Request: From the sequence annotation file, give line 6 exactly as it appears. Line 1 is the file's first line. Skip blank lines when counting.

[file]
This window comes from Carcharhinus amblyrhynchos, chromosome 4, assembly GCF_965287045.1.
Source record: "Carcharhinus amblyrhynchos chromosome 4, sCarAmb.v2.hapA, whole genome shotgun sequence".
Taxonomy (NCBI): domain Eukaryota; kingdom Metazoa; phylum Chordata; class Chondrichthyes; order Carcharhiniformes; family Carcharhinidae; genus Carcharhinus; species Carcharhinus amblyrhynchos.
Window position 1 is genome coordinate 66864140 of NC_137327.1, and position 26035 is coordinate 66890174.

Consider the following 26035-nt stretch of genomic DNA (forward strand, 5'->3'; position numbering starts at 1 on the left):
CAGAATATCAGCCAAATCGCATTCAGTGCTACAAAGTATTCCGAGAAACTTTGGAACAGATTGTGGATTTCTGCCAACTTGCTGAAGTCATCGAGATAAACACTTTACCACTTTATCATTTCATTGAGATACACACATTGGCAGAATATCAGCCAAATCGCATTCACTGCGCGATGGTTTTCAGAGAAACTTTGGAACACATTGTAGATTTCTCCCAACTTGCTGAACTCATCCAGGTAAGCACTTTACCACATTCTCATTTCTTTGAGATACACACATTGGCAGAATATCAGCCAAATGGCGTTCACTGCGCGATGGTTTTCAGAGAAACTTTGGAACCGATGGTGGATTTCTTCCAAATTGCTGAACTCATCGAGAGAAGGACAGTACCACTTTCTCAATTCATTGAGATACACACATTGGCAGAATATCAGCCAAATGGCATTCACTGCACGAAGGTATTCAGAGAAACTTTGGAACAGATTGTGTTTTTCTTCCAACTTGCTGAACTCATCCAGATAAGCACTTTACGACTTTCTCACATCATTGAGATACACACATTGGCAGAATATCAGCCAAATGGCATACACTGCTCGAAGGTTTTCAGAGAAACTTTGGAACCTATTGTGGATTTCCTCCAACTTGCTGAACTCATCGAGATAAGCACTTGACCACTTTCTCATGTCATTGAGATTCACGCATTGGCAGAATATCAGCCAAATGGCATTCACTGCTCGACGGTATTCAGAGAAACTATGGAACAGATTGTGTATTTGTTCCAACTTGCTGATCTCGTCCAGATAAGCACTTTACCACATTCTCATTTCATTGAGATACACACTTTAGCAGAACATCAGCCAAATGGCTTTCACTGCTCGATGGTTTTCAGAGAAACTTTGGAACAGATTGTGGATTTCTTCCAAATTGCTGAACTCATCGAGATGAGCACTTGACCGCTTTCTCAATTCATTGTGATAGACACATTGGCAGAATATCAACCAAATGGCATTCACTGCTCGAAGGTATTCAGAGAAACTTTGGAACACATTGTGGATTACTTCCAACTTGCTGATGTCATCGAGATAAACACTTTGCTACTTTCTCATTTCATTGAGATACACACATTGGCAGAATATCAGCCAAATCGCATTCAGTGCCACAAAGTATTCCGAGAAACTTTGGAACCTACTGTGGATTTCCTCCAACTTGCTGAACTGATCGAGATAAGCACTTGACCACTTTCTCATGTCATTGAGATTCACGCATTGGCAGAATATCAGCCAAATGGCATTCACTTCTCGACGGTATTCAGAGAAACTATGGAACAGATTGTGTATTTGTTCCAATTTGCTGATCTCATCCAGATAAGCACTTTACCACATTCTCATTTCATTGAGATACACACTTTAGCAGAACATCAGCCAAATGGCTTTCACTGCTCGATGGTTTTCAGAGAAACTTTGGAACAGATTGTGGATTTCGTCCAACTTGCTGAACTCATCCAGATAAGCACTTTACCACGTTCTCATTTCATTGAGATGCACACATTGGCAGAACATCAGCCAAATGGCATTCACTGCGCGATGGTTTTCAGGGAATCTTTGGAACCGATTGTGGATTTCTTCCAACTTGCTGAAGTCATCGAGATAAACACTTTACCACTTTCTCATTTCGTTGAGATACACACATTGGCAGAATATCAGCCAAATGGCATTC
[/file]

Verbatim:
CAGAATATCAGCCAAATCGCATTCAGTGCTACAAAGTATTCCGAGAAACTTTGGAACAGATTGTGGATTTCTGCCAACTTGCTGAAGTCATCGAGATAAACACTTTACCACTTTATCATTTCATTGAGATACACACATTGGCAGAATATCAGCCAAATCGCATTCACTGCGCGATGGTTTTCAGAGAAACTTTGGAACACATTGTAGATTTCTCCCAACTTGCTGAACTCATCCAGGTAAGCACTTTACCACATTCTCATTTCTTTGAGATACACACATTGGCAGAATATCAGCCAAATGGCGTTCACTGCGCGATGGTTTTCAGAGAAACTTTGGAACCGATGGTGGATTTCTTCCAAATTGCTGAACTCATCGAGAGAAGGACAGTACCACTTTCTCAATTCATTGAGATACACACATTGGCAGAATATCAGCCAAATGGCATTCACTGCACGAAGGTATTCAGAGAAACTTTGGAACAGATTGTGTTTTTCTTCCAACTTGCTGAACTCATCCAGATAAGCACTTTACGACTTTCTCACATCATTGAGATACACACATTGGCAGAATATCAGCCAAATGGCATACACTGCTCGAAGGTTTTCAGAGAAACTTTGGAACCTATTGTGGATTTCCTCCAACTTGCTGAACTCATCGAGATAAGCACTTGACCACTTTCTCATGTCATTGAGATTCACGCATTGGCAGAATATCAGCCAAATGGCATTCACTGCTCGACGGTATTCAGAGAAACTATGGAACAGATTGTGTATTTGTTCCAACTTGCTGATCTCGTCCAGATAAGCACTTTACCACATTCTCATTTCATTGAGATACACACTTTAGCAGAACATCAGCCAAATGGCTTTCACTGCTCGATGGTTTTCAGAGAAACTTTGGAACAGATTGTGGATTTCTTCCAAATTGCTGAACTCATCGAGATGAGCACTTGACCGCTTTCTCAATTCATTGTGATAGACACATTGGCAGAATATCAACCAAATGGCATTCACTGCTCGAAGGTATTCAGAGAAACTTTGGAACACATTGTGGATTACTTCCAACTTGCTGATGTCATCGAGATAAACACTTTGCTACTTTCTCATTTCATTGAGATACACACATTGGCAGAATATCAGCCAAATCGCATTCAGTGCCACAAAGTATTCCGAGAAACTTTGGAACCTACTGTGGATTTCCTCCAACTTGCTGAACTGATCGAGATAAGCACTTGACCACTTTCTCATGTCATTGAGATTCACGCATTGGCAGAATATCAGCCAAATGGCATTCACTTCTCGACGGTATTCAGAGAAACTATGGAACAGATTGTGTATTTGTTCCAATTTGCTGATCTCATCCAGATAAGCACTTTACCACATTCTCATTTCATTGAGATACACACTTTAGCAGAACATCAGCCAAATGGCTTTCACTGCTCGATGGTTTTCAGAGAAACTTTGGAACAGATTGTGGATTTCGTCCAACTTGCTGAACTCATCCAGATAAGCACTTTACCACGTTCTCATTTCATTGAGATGCACACATTGGCAGAACATCAGCCAAATGGCATTCACTGCGCGATGGTTTTCAGGGAATCTTTGGAACCGATTGTGGATTTCTTCCAACTTGCTGAAGTCATCGAGATAAACACTTTACCACTTTCTCATTTCGTTGAGATACACACATTGGCAGAATATCAGCCAAATGGCATTC